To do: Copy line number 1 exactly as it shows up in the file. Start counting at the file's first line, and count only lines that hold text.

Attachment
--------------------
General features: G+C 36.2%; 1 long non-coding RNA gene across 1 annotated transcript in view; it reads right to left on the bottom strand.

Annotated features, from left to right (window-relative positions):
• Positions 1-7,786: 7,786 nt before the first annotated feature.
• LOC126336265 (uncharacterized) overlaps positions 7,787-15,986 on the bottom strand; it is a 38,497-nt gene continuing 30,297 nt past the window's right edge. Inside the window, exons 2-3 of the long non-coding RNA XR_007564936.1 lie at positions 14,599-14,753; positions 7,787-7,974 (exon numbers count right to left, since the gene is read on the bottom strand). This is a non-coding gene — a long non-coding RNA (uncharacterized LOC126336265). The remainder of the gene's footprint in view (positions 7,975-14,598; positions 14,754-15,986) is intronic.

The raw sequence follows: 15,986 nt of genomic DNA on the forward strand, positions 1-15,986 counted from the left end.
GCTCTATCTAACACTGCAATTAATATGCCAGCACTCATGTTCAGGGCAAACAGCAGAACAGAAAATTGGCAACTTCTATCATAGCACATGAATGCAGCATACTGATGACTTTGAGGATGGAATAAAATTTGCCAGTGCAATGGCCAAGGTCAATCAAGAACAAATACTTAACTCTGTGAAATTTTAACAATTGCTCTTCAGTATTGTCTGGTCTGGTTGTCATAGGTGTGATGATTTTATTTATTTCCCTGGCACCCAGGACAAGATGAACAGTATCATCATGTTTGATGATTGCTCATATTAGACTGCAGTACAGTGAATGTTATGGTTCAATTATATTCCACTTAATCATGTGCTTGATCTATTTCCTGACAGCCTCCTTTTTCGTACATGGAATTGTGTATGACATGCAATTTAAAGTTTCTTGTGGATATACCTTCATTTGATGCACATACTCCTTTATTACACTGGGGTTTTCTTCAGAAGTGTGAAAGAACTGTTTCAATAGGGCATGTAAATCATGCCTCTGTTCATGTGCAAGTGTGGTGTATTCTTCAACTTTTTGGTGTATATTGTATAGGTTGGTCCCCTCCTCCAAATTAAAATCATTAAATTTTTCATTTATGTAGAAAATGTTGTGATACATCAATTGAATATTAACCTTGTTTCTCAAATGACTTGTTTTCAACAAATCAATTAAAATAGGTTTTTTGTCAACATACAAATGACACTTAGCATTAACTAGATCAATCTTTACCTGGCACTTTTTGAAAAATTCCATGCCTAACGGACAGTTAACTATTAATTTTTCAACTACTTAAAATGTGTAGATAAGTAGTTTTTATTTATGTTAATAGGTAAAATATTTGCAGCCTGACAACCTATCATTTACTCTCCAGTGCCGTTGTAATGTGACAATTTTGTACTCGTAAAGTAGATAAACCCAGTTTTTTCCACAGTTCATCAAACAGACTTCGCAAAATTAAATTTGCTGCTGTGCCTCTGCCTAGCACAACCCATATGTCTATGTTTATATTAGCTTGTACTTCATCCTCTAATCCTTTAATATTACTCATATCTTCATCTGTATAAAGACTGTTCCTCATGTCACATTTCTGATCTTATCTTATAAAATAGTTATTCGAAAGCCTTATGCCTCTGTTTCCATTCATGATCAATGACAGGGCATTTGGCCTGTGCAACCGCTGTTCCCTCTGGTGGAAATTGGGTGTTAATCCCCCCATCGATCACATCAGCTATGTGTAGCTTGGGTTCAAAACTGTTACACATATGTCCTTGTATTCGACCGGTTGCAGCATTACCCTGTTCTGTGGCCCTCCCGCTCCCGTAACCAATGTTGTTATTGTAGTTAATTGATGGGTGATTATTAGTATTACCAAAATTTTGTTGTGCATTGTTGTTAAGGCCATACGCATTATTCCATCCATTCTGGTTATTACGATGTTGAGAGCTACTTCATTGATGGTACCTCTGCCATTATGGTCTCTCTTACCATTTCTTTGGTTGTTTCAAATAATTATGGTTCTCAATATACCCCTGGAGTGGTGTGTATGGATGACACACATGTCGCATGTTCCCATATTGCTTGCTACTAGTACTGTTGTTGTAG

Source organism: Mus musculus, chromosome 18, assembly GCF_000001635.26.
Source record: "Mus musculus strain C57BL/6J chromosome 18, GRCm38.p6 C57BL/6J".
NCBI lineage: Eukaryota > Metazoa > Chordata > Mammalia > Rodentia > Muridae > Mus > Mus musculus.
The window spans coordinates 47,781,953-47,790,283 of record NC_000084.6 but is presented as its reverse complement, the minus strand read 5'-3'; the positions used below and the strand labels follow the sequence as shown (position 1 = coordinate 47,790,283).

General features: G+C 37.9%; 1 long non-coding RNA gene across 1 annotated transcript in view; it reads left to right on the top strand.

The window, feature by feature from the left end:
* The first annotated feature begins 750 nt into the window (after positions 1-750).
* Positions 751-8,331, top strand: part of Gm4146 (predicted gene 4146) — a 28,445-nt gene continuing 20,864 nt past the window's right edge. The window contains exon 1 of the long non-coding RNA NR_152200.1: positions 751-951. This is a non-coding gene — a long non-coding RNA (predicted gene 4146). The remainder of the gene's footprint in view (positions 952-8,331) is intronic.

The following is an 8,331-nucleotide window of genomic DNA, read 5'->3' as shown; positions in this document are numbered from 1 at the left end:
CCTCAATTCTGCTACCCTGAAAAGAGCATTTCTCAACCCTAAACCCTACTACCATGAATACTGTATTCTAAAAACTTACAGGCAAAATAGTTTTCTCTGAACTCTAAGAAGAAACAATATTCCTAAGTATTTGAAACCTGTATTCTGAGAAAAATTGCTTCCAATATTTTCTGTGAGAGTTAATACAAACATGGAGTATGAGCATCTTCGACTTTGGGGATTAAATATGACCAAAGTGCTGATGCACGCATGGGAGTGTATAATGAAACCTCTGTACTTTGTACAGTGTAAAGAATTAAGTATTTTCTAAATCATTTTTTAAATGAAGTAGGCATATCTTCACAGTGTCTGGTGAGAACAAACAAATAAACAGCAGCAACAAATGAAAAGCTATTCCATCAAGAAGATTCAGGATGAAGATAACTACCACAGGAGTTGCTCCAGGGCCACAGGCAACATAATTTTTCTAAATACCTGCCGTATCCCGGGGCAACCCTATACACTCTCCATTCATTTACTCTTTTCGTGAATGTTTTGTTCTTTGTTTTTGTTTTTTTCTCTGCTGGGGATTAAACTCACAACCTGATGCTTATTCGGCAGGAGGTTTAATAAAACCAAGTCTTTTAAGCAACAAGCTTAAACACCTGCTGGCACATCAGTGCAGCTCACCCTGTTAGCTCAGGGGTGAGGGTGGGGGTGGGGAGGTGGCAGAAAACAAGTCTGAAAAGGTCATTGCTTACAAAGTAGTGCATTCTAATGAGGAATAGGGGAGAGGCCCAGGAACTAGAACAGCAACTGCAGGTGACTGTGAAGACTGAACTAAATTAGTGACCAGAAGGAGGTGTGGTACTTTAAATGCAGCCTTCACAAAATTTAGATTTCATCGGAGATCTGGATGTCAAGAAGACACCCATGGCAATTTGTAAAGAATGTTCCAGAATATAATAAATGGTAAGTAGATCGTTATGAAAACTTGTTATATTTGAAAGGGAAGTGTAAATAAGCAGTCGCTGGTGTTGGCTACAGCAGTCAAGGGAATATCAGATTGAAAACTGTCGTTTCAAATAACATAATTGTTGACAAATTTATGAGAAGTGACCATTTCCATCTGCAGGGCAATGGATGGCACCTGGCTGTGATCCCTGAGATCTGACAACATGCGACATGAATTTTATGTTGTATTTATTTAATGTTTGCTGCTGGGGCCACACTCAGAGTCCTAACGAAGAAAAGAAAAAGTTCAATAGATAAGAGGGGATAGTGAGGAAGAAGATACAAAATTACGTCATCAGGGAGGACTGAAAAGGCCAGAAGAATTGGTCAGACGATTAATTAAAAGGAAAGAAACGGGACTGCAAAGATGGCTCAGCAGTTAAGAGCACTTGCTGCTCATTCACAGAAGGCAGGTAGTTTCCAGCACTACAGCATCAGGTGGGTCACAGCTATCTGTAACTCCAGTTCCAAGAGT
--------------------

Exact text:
General features: G+C 36.2%; 1 long non-coding RNA gene across 1 annotated transcript in view; it reads right to left on the bottom strand.